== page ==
The Tulsa World reports, "AG says state not ready for upcoming executions," by Ziva Branstetter.
The state of Oklahoma does not have the drugs or medical personnel needed to carry out three upcoming executions as scheduled and has requested a two-month delay, records show.
“The State does not want to rush implementation of this new training program, especially so soon after revision of the execution protocol,” Attorney General Scott Pruitt said in a motion filed Friday in federal court for the Western District of Oklahoma.
“The additional requested time for all three executions will allow ODOC sufficient time in which to obtain the necessary drugs and medical personnel and to fully and thoroughly train each member of the new execution team.”
Executions are scheduled for Charles Warner on Nov. 13, Richard Glossip on Nov. 20 and John Marion Grant on Dec. 4. Pruitt’s motion recommends they be rescheduled for Jan. 15, Jan. 29 and Feb. 19.
"Oklahoma asks for 60-day stay of executions," is by Graham Lee Brewer of the Oklahoman.
Despite confirmation last week from state Corrections Department officials that they were prepared to move forward with two November executions, the state has filed a motion for a 60-day stay on all scheduled executions.
After the lethal injection of Clayton Derrell Lockett went awry in April, the state revised its execution protocol and renovated its death chamber. Both changes were unveiled in early October, and the department confirmed Thursday it was planning to have the new protocol, and new training for staff that comes with it, in place for two November executions.
Friday, however, state Attorney General Scott Pruitt filed a motion asking the Oklahoma Court of Criminal Appeals to push the executions of Charles Frederick Warner and Richard Eugene Glossip to January to give the Corrections Department more time to implement the new protocol and secure the necessary drugs and medical staff. The motion also asks a third execution, that of John Marion Grant, be postponed until February.
The Guardian posts, "Oklahoma delays executions again despite unveiling new death chamber." by Ed Pilkington.
Oklahoma is having to delay its plans to carry out three executions, just days after it unveiled its new death chamber and bragged that it was ready to resume putting inmates to death.
Last Thursday state officials declared “we will be ready” to restart executions on 13 November as they led reporters on a tour of the newly renovated death chamber. But the pledge has turned out to be over-bullish, as the state’s attorney, Scott Pruitt, has filed a notice to delay the next three plannedexecutions, citing difficulty in obtaining lethal drugs.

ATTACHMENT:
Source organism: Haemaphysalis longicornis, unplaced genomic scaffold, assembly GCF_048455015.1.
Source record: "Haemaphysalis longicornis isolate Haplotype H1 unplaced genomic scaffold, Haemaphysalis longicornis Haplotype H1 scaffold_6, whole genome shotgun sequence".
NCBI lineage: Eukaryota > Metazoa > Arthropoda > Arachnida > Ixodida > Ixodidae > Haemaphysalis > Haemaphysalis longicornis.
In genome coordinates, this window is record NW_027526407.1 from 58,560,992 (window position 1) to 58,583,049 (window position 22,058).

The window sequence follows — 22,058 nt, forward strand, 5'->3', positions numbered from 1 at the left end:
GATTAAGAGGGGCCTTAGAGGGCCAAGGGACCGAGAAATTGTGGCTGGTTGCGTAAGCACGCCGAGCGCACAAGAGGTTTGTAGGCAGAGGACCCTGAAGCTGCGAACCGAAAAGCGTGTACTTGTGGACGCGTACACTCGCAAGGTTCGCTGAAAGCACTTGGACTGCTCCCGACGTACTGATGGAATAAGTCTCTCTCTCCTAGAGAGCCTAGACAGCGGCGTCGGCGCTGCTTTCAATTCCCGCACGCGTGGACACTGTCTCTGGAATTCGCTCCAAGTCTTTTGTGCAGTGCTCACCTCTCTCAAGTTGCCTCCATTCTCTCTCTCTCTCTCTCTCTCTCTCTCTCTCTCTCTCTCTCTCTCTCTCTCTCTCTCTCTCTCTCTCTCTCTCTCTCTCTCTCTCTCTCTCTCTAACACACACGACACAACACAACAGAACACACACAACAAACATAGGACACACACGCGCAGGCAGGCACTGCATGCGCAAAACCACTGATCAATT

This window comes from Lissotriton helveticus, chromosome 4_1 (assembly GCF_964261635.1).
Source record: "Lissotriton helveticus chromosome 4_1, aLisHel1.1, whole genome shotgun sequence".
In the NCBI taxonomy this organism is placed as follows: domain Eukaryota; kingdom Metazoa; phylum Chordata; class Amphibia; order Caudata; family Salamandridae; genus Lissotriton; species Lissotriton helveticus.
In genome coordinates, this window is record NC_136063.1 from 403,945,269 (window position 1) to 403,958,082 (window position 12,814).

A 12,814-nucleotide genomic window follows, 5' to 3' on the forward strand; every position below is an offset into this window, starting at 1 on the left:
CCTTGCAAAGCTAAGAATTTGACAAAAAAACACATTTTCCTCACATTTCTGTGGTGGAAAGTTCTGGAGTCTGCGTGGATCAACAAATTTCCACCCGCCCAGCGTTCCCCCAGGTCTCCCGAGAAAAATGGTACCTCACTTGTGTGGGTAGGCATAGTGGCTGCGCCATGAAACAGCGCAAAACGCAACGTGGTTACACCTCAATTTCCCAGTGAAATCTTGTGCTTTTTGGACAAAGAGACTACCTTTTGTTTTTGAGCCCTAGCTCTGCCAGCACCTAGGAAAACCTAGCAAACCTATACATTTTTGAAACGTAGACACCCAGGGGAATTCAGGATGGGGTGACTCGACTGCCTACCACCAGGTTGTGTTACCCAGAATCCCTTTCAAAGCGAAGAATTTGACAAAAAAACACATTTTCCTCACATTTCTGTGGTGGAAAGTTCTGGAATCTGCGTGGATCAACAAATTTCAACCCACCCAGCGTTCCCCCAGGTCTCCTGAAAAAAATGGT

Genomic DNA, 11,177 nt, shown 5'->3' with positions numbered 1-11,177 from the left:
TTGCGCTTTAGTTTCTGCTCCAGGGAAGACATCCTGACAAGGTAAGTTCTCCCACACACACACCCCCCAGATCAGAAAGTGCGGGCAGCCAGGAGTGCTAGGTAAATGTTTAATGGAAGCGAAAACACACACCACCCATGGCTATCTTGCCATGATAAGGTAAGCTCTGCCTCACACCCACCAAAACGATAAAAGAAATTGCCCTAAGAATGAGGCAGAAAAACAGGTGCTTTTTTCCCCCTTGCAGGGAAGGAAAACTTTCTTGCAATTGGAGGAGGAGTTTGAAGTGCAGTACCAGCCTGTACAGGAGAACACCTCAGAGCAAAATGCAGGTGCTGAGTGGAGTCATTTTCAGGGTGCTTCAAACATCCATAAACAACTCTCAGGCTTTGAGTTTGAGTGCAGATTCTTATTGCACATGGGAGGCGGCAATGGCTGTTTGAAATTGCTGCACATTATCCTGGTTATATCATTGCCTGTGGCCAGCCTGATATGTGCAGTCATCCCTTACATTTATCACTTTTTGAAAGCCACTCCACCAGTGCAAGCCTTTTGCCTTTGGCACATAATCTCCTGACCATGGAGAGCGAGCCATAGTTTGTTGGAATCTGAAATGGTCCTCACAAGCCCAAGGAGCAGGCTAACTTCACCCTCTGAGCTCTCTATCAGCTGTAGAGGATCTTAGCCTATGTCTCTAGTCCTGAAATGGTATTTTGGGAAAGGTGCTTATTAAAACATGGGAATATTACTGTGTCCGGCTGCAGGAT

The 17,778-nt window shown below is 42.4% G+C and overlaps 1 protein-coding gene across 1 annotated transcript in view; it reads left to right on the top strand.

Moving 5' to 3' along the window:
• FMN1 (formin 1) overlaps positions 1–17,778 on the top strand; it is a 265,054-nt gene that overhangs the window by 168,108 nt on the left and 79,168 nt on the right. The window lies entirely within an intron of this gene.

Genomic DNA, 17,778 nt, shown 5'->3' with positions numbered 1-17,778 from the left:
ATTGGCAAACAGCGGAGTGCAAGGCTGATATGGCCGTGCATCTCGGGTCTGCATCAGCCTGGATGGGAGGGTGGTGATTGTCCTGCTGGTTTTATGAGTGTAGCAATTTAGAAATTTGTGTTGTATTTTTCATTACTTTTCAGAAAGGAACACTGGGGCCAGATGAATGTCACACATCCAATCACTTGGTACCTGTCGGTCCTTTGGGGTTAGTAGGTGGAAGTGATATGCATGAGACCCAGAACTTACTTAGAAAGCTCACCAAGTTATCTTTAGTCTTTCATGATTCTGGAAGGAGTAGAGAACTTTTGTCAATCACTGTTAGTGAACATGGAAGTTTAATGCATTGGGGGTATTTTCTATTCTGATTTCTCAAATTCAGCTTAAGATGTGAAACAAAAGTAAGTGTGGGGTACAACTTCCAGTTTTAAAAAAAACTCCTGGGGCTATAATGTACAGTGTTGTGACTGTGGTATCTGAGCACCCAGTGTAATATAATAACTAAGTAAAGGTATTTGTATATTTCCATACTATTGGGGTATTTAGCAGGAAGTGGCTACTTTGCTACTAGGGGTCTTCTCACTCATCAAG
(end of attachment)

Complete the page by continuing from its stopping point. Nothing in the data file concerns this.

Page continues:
Pruitt wrote in the filing: “The state does not want to rush implementation of this new training program, especially so soon after revision of the execution protocol. The additional requested time for all three executions will allow [the Oklahoma department of corrections] sufficient time in which to obtain the necessary drugs and medical personnel and to fully and thoroughly train each member of the new execution team.”
Oklahoma’s embarrassing reversal underlines the state of chaos that has descended on death penalty states as a result of a European-led boycott that severely restricts the sale of lethal drugs to US prison services. The state was thrown into further crisis in April with the botched execution of Clayton Lockett, who took 43 minutes to die and who writhed and groaned on the gurney after officials failed to secure an IV line into his veins.
Additional news coverage includes:
"Oklahoma attorney general seeks delay of three upcoming executions," by Kurtis Lee for the Los Angeles Times.
"Attorney general seeks delay in executions to finish prep work," by Glenn Puit of CNHI News Service, via the Muskogee Daily Phoenix,
"Oklahoma attorney general asks for delay in three executions," by Heide Brandes of Reuters, via Global Post.
Also, "Lawsuit names McAlester ER physician as execution doctor," is the Tulsa World report by Ziva Branstetter.
A federal lawsuit to be filed Tuesday by the family of Clayton Lockett identifies a McAlester physician as the doctor who carried out the execution, records show.
The lawsuit by relatives of Lockett names Johnny Zellmer, a McAlester emergency room physician, as the doctor who carried out Lockett’s botched April 29 execution. Other defendants include Gov. Mary Fallin, DOC Director Robert Patton, Oklahoma State Penitentiary Warden Anita Trammell and three unnamed executioners.
David Lane, an attorney based in Denver, said the lawsuit has not been posted on the federal court’s website due to the federal holiday Monday but has been sent to the court clerk to be filed Tuesday. Lane said he developed information that Zellmer was the doctor who handled the execution and called him about a month ago.
The filing in Lockett Estate v. Fallin, et al is available in Adobe .pdf format, thanks to the World.
"Family of executed inmate sues governor, executioners," is Oklahoman coverage by Graham Lee Brewer.
The lawsuit is also being brought against the physician that may have attended to Lockett during the execution, naming him specifically. State law prohibits the state Corrections Department from releasing the names of members of its execution team, however, the lawsuit names the doctor as Dr. Johnny Zellmer.
Zellmer, who works at the McAlester Regional Hospital Center, has no history of disciplinary action taken against him, according to the Oklahoma Board of Medical Licensure and Supervision. Calls to both Zellmer’s residence and place of work were not returned.
David Lane, one of the attorneys representing Lockett’s family, said a source inside the state Corrections Department told him Zellmer was the physician involved.
Earlier coverage from Oklahoma begins at the link.